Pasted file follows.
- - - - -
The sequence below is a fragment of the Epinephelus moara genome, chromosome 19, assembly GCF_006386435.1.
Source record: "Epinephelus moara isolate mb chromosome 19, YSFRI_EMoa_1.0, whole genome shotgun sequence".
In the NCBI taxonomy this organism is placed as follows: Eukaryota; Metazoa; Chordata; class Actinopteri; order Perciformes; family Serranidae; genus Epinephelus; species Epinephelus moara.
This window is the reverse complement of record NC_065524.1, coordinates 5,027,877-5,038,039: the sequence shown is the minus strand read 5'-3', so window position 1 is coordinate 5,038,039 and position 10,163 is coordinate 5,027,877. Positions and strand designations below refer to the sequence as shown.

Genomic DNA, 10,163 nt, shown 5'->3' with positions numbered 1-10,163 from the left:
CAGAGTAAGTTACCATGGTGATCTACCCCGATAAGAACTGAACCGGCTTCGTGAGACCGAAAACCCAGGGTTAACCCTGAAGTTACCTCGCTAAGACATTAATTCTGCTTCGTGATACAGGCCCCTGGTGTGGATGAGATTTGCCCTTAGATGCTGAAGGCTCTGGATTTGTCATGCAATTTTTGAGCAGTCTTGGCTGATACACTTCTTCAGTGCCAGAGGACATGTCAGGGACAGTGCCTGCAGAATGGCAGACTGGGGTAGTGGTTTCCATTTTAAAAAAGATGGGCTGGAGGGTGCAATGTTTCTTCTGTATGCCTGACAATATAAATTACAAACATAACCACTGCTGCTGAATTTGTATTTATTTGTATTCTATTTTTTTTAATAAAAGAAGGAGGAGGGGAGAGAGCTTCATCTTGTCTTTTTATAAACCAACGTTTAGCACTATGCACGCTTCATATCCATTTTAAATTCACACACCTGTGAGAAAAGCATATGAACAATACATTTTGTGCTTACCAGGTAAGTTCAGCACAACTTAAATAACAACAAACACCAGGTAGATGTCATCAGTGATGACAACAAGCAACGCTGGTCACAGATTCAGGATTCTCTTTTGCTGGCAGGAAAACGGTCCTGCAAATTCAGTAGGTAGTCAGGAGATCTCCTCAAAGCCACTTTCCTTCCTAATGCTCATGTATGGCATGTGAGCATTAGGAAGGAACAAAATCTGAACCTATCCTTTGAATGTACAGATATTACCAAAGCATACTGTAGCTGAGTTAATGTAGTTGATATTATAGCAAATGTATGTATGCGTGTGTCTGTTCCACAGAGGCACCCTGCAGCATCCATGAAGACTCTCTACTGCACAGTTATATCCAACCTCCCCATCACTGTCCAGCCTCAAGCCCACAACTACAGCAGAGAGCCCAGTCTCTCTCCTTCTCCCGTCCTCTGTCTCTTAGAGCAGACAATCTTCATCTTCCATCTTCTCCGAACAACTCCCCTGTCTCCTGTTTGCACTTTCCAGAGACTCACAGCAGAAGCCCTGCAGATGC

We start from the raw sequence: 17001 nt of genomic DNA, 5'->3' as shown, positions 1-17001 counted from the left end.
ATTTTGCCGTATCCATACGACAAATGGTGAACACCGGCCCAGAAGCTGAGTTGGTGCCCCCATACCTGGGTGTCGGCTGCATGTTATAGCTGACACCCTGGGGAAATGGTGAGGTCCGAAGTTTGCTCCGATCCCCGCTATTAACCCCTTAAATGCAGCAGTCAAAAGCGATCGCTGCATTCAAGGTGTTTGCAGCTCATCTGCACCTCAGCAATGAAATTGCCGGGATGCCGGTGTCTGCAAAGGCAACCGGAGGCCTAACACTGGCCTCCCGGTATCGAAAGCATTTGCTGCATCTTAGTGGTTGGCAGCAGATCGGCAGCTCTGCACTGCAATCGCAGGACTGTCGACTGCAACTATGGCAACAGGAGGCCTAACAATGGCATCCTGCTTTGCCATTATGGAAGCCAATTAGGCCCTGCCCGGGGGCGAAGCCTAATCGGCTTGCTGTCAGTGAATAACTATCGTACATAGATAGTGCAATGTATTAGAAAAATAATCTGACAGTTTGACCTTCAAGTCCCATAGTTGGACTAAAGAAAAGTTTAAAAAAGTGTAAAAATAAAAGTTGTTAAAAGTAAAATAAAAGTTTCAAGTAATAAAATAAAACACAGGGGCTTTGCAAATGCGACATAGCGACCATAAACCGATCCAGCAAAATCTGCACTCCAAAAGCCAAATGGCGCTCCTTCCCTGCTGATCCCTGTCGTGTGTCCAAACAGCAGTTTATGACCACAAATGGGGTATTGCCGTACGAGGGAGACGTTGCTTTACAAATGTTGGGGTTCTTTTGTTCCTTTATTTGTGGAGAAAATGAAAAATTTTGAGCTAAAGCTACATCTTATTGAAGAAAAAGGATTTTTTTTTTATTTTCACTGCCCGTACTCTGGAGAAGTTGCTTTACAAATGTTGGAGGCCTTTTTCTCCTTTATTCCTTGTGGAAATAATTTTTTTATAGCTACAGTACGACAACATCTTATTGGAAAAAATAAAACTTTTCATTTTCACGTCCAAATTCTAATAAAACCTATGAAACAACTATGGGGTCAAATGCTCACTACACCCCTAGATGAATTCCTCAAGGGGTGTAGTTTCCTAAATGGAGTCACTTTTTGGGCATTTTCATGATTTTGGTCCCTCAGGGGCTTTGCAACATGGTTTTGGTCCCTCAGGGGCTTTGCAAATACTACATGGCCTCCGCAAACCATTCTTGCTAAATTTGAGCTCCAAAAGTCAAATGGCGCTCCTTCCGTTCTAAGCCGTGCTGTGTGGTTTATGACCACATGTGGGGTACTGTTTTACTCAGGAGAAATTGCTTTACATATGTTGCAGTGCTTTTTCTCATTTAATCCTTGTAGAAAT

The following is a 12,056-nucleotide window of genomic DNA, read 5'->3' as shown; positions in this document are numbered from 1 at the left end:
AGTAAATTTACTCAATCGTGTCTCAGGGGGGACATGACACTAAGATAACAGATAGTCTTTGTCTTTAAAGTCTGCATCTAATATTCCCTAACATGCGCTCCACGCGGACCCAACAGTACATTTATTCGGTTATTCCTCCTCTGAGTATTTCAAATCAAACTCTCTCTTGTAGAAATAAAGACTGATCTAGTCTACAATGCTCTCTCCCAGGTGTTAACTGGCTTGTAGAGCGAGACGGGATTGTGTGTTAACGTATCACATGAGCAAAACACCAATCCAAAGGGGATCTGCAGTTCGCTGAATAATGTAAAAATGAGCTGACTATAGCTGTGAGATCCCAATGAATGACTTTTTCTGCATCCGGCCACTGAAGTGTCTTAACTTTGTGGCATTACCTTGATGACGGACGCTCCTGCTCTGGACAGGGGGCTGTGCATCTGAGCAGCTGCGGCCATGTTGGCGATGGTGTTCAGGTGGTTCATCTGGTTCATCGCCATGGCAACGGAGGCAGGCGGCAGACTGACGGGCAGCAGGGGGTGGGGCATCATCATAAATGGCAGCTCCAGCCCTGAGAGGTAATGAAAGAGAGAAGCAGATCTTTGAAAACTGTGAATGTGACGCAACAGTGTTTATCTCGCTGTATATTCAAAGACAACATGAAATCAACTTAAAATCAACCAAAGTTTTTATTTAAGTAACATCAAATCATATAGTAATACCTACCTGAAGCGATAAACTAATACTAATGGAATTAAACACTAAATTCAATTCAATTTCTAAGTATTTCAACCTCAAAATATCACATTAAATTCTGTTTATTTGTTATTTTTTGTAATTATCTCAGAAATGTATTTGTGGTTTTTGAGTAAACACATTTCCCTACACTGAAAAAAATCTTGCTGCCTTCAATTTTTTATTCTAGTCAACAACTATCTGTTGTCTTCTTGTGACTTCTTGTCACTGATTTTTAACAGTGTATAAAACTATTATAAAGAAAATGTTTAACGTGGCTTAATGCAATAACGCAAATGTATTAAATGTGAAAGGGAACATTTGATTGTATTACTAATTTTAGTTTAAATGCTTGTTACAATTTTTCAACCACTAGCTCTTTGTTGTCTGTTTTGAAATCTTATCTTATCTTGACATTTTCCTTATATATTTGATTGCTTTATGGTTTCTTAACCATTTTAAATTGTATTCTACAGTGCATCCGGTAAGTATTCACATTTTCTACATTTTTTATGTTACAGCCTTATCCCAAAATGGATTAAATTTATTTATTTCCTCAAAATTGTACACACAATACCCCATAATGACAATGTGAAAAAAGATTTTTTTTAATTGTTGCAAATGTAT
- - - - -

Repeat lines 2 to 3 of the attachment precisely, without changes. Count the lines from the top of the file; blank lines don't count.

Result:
Source record: "Epinephelus moara isolate mb chromosome 19, YSFRI_EMoa_1.0, whole genome shotgun sequence".
In the NCBI taxonomy this organism is placed as follows: Eukaryota; Metazoa; Chordata; class Actinopteri; order Perciformes; family Serranidae; genus Epinephelus; species Epinephelus moara.